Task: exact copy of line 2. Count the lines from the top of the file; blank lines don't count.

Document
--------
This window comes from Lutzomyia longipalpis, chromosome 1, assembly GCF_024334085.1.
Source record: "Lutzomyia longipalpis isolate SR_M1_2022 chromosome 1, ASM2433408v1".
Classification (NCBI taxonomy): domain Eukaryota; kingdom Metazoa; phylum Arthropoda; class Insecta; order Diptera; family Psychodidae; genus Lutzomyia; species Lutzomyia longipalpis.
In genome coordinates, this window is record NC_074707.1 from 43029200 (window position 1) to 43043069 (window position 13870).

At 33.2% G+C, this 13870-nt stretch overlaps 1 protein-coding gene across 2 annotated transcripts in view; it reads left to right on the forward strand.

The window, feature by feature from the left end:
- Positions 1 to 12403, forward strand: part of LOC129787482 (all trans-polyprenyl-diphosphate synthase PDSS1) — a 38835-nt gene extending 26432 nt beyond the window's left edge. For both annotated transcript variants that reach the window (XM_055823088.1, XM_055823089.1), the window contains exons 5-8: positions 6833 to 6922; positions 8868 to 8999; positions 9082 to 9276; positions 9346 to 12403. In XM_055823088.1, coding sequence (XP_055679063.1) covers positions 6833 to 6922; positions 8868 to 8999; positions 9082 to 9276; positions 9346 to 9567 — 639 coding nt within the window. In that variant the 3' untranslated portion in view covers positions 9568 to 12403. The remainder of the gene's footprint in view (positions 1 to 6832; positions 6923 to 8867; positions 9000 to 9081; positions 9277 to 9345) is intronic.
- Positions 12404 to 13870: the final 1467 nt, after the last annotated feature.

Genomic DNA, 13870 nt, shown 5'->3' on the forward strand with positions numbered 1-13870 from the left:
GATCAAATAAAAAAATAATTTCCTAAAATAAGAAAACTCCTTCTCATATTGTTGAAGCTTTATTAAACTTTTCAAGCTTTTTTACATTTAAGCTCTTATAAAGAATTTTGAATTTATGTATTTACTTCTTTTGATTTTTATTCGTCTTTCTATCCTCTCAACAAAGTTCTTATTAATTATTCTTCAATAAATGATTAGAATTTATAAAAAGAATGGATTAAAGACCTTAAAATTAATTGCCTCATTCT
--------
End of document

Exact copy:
Source record: "Lutzomyia longipalpis isolate SR_M1_2022 chromosome 1, ASM2433408v1".